A drug targeting a protein complex containing two different types of opioid receptors may be an effective alternative to morphine and other opioid pain medications, without any of the side effects or risk of dependence, according to research led by the Icahn School of Medicine at Mount Sinai. The findings are published in July in the journal Proceedings of the National Academy of Sciences.
Morphine is still the most widely-used pain reliever, or analgesic, in people with severe pain, but chronic use can lead to addiction and negative side effects such as respiratory issues, constipation, or diarrhea.
In a previous study published in Science Signaling by Lakshmi Devi, PhD, Professor of Pharmacology and Systems Therapeutics at Mount Sinai, researchers identified a therapeutic target called a GPCR heteromer, which is a protein complex that is made up of two opioid receptors called mu and delta. They also showed that the heteromer is abundant in the area of the brain that processes pain, and is the likely cause of morphine tolerance and side effects.
In the current study, Dr. Devi carried out high throughput screening in collaboration with researchers at the National Institutes of Health (NIH) to identify which small molecules might act on the signaling pathway associated with this protein complex. Researchers found one compound called CYM51010 that was as potent as morphine, but less likely to result in tolerance and negative side effects. Dr. Devi's team is currently developing modified versions of this compound that may have potential as analgesics with reduced side effects.
"GPCR heteromers have been suggested to represent powerful targets for improved, novel therapeutics with reduced adverse effects in people with severe pain," said Dr. Devi. "However, there are presently no chemical tools that allow us to investigate their role in vivo. Our work represents a promising step in this direction, providing results that pave the way towards a new understanding of the function and pharmacology of opioid receptor heteromers."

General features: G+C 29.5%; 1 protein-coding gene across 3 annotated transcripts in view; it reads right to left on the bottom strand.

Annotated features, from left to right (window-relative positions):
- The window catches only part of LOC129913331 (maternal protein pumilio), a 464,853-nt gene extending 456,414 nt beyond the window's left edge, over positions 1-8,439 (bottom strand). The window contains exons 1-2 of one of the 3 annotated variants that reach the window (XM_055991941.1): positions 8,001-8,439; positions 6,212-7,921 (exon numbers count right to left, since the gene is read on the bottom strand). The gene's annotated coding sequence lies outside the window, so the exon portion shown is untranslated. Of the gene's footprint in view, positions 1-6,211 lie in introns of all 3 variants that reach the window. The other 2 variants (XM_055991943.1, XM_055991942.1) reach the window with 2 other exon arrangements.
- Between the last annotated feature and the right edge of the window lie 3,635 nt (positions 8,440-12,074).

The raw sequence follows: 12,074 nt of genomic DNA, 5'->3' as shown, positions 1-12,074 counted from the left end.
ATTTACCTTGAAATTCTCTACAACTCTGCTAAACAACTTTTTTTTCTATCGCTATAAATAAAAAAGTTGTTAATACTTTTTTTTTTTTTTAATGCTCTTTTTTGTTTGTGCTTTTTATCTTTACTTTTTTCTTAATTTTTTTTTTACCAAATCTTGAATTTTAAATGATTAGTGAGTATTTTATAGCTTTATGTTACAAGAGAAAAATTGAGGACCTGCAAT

Dr. Devi and her team are currently working with co-author Marta Filizola, PhD, Associate Professor of Structural and Chemical Biology at Mount Sinai, to learn how CYM51010 binds to the protein complex. Armed with this information, they hope to modify the compound to treat pain without the development of dependency. They also plan to restrict their benefit to the gastrointestinal system and treat diarrhea associated with irritable bowel disease that is unresponsive to existing therapies.
This study was supported by National Institute on Drug Abuse Grants R01-008863 and K05-019521.
About The Mount Sinai Medical Center
The Mount Sinai Medical Center encompasses both The Mount Sinai Hospital and Icahn School of Medicine at Mount Sinai. Established in 1968, the Icahn School of Medicine at Mount Sinai is one of the leading medical schools in the United States. The Icahn School of Medicine is noted for innovation in education, biomedical research, clinical care delivery, and local and global community service. It has more than 3,400 faculty members in 32 departments and 14 research institutes, and ranks among the top 20 medical schools both in National Institutes of Health (NIH) funding and by U.S. News & World Report.
The Mount Sinai Hospital, founded in 1852, is a 1,171-bed tertiary- and quaternary-care teaching facility and one of the nation's oldest, largest and most-respected voluntary hospitals. In 2012, U.S. News & World Report ranked The Mount Sinai Hospital 14th on its elite Honor Roll of the nation's top hospitals based on reputation, safety, and other patient-care factors. Mount Sinai is one of just 12 integrated academic medical centers whose medical school ranks among the top 20 in NIH funding and by U.S. News & World Report and whose hospital is on the U.S. News & World Report Honor Roll. Nearly 60,000 people were treated at Mount Sinai as inpatients last year, and approximately 560,000 outpatient visits took place.